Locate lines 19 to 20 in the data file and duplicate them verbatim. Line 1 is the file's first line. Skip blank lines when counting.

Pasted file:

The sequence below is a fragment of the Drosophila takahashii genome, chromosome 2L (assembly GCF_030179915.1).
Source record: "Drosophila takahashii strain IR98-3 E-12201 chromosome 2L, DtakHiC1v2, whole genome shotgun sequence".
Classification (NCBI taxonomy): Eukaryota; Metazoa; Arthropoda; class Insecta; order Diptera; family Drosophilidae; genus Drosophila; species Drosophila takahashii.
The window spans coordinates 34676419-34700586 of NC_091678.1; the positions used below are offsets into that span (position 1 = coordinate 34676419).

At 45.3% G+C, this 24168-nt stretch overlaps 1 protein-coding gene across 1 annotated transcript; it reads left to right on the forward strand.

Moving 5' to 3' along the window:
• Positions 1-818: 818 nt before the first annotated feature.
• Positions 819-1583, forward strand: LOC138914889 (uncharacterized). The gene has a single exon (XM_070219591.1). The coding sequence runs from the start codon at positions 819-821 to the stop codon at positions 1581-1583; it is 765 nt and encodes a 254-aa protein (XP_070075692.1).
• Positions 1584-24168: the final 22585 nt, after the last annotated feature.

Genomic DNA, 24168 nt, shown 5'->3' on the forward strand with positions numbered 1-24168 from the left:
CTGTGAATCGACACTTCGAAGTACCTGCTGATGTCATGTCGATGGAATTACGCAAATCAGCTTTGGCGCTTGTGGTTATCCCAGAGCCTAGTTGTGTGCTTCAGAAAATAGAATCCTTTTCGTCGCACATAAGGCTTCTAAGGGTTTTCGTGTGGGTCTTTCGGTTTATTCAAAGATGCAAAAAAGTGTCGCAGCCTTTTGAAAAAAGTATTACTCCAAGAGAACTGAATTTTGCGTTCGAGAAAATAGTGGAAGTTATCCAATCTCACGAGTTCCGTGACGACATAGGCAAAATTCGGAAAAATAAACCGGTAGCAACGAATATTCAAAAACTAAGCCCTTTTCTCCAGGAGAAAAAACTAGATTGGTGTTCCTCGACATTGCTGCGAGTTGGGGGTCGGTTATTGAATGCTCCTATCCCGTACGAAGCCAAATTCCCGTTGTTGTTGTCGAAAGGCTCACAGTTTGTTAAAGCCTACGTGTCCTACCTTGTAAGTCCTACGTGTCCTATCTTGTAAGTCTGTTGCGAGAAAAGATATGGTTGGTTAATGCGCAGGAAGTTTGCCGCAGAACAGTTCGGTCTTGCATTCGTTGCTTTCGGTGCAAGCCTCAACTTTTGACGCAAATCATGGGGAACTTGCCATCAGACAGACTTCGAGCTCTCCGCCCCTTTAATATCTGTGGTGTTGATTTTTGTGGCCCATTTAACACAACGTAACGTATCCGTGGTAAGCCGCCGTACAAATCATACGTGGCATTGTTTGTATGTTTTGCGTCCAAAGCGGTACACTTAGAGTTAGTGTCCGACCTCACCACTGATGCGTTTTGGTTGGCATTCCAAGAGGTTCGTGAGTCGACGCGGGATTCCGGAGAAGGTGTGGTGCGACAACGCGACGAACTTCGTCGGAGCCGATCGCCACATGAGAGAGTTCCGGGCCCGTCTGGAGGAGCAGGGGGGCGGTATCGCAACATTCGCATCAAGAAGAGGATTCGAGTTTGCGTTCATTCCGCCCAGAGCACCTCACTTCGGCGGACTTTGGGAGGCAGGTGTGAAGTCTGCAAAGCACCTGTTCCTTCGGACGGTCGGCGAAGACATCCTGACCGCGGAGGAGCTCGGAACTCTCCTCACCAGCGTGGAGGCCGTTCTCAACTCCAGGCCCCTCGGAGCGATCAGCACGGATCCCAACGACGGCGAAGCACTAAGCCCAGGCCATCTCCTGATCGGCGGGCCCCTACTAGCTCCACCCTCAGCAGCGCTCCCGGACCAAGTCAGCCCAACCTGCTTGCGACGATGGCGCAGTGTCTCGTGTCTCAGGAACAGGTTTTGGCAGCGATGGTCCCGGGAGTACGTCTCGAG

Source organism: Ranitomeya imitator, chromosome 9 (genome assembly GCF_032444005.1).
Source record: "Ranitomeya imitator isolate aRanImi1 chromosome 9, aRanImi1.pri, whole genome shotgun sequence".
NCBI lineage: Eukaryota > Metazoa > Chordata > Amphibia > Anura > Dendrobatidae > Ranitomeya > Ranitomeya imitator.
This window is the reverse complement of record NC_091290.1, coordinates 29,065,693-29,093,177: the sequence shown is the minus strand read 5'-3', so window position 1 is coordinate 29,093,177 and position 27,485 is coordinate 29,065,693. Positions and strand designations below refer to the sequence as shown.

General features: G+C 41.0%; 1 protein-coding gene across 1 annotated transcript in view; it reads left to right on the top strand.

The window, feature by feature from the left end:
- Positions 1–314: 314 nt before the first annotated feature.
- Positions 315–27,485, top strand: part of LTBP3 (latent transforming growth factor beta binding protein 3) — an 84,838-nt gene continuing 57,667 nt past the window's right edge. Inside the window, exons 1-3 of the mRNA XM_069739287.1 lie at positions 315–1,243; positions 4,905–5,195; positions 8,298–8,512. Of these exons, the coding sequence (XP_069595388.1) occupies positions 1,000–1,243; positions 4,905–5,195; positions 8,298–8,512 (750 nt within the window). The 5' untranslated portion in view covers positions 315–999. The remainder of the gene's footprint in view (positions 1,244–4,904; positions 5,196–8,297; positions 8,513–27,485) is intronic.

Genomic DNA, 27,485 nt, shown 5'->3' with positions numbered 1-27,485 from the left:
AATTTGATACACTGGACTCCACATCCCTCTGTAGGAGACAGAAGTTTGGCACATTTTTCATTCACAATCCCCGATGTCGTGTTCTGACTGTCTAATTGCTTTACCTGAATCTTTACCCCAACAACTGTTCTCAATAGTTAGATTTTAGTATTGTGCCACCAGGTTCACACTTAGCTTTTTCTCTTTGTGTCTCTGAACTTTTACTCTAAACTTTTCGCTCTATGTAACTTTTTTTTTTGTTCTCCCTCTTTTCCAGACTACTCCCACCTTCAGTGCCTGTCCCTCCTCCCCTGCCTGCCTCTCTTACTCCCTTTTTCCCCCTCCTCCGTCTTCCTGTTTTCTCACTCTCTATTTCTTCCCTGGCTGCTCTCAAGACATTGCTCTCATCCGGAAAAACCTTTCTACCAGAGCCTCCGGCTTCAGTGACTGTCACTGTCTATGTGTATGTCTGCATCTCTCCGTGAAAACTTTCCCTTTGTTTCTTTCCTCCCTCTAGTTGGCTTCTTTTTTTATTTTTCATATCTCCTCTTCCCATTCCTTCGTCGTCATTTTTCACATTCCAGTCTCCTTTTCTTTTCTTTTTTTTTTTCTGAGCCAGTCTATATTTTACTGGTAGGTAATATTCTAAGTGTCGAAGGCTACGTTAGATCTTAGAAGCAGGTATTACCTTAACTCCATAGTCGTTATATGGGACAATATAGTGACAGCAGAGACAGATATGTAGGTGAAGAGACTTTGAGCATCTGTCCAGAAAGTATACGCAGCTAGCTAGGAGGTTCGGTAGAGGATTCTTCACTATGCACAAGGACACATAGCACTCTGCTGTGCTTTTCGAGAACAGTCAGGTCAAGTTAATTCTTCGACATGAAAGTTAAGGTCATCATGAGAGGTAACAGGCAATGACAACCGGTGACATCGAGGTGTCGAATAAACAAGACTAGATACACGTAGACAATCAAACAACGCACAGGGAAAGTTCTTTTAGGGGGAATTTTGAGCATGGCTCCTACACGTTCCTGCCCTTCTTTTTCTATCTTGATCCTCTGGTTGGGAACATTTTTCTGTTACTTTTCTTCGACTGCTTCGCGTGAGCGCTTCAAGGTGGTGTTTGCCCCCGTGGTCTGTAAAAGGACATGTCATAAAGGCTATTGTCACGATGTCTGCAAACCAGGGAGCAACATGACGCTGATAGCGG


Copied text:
- Positions 315–27,485, top strand: part of LTBP3 (latent transforming growth factor beta binding protein 3) — an 84,838-nt gene continuing 57,667 nt past the window's right edge. Inside the window, exons 1-3 of the mRNA XM_069739287.1 lie at positions 315–1,243; positions 4,905–5,195; positions 8,298–8,512. Of these exons, the coding sequence (XP_069595388.1) occupies positions 1,000–1,243; positions 4,905–5,195; positions 8,298–8,512 (750 nt within the window). The 5' untranslated portion in view covers positions 315–999. The remainder of the gene's footprint in view (positions 1,244–4,904; positions 5,196–8,297; positions 8,513–27,485) is intronic.

Genomic DNA, 27,485 nt, shown 5'->3' with positions numbered 1-27,485 from the left: